It seems we're hitting a turning point for women in entrepreneurship. Do you agree?
Entrepreneurship is sexy now, so I would say yes. Take myself as an example. My father was an entrepreneur, but I didn't think about it as a career until I moved to Silicon Valley, immersed myself in the community and was like, 'oh, it's not that I want to be, it's that I am.' I didn't know that that was the full expression of myself because it wasn't brought up in school as an option at all. The only entrepreneurs I always followed were Steve Jobs and Bill Gates and, come on, I can't really relate at all to anyone like that. Now it is actually discussed.

Do you feel that now that there are more women entrepreneurs around that they support and lift each other up?
Absolutely. We've got a presence in L.A., New York, Boston, Seattle, Spain even. Having a network where you feel comfortable sharing and growing - men or women by the way -is important. It's not about building a women-only network. It's about building an inclusive, diverse network and diverse from every part of the word diversity, not just gender.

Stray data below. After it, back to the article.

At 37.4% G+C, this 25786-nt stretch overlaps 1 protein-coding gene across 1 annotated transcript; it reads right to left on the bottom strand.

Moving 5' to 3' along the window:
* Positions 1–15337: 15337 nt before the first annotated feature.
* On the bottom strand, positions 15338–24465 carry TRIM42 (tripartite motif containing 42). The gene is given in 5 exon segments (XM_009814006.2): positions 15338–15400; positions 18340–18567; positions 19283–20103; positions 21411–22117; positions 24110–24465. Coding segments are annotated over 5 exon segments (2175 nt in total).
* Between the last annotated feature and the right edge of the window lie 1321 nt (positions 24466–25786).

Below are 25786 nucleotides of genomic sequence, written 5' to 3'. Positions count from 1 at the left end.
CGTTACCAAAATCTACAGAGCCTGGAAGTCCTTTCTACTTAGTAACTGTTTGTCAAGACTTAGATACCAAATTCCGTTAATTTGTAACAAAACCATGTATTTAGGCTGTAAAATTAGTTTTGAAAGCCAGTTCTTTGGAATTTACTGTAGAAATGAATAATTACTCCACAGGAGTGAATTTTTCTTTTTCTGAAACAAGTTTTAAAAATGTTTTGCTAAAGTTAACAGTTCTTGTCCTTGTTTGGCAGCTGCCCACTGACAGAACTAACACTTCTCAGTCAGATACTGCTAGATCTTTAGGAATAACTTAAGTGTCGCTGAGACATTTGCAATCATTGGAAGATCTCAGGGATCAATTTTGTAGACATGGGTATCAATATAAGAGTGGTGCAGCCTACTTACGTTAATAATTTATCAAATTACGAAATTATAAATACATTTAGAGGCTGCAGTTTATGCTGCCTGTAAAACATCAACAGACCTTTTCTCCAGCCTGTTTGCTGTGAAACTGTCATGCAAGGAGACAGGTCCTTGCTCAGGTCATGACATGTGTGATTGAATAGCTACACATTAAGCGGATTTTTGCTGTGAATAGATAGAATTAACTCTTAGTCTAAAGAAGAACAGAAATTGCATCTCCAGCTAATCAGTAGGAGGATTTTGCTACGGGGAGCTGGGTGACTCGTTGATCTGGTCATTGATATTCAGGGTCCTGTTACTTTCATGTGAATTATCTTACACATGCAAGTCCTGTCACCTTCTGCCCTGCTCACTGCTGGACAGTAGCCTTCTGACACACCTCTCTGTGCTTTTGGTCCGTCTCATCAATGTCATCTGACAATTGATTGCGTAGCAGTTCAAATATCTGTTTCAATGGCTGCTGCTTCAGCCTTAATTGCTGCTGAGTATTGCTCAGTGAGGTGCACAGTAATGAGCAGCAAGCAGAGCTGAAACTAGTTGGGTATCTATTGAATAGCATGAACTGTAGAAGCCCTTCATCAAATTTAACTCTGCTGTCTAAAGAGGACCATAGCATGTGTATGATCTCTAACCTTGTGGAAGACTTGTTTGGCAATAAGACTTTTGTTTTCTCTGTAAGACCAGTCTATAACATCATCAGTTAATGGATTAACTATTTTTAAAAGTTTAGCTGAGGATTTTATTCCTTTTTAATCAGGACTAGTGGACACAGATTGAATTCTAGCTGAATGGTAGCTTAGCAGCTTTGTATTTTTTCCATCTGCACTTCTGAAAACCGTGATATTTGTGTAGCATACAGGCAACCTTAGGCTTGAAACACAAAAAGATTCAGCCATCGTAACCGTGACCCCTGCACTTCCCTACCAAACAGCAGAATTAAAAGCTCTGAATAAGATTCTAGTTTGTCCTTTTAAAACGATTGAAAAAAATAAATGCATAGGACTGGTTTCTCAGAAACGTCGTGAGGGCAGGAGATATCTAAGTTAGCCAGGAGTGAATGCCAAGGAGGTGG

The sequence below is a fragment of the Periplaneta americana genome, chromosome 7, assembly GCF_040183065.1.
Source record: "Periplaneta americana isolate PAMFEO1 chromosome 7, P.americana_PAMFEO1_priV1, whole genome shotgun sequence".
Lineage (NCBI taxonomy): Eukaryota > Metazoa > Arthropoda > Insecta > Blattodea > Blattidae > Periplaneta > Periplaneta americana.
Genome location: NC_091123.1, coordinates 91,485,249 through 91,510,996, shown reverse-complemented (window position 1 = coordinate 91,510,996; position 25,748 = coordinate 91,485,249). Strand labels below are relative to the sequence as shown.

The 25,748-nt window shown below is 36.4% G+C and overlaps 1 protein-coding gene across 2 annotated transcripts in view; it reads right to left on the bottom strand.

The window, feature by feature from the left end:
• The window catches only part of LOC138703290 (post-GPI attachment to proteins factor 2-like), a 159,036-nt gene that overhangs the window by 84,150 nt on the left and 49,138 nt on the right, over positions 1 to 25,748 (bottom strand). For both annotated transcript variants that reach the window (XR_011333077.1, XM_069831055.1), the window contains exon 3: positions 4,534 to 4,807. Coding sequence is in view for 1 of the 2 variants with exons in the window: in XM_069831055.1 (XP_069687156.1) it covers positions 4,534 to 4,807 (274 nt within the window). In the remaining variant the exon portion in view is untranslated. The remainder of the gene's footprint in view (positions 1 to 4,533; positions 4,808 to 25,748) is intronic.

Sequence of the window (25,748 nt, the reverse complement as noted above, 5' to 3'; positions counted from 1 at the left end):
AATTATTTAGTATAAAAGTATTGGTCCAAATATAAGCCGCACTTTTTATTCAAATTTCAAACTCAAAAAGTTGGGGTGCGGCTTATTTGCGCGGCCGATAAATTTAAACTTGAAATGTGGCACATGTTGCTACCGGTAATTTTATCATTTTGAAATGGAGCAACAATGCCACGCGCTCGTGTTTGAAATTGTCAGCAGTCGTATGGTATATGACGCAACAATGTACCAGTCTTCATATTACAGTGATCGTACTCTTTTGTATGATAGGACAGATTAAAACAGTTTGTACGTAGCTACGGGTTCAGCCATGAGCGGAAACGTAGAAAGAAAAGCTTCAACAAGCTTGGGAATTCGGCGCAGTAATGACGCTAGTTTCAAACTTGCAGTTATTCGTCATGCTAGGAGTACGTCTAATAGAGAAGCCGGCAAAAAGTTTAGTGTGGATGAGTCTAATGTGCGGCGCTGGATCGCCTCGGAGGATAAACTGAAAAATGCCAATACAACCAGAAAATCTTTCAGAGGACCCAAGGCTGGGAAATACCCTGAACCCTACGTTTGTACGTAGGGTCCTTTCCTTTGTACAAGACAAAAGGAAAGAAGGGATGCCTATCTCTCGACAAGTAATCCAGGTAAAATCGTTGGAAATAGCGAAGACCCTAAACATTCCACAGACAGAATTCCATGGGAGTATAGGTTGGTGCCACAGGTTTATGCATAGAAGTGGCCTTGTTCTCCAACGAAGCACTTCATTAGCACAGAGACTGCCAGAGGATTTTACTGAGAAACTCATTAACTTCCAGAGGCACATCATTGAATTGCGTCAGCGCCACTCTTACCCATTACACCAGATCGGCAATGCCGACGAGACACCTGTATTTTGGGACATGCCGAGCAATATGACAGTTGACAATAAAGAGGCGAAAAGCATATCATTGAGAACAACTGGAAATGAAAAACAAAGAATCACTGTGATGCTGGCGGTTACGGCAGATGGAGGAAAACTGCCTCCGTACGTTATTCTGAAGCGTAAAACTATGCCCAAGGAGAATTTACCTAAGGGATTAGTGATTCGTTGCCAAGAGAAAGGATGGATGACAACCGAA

How do you think this influx of women into entrepreneurship will change the startup scene?
I think it'll make better products, products that are more usable, that are speaking to the other 50 percent of the world, that are designed differently, that are addressing problems that a guy would not have thought of. I think it just means better business, better ideas. It'll take an adjustment period. We're going through that awkward phase in the startup scene, where it's like: 'What is this? Why is she here? Is she his girlfriend?'

What advice would you give to a young woman just starting out on the path towards entrepreneurship?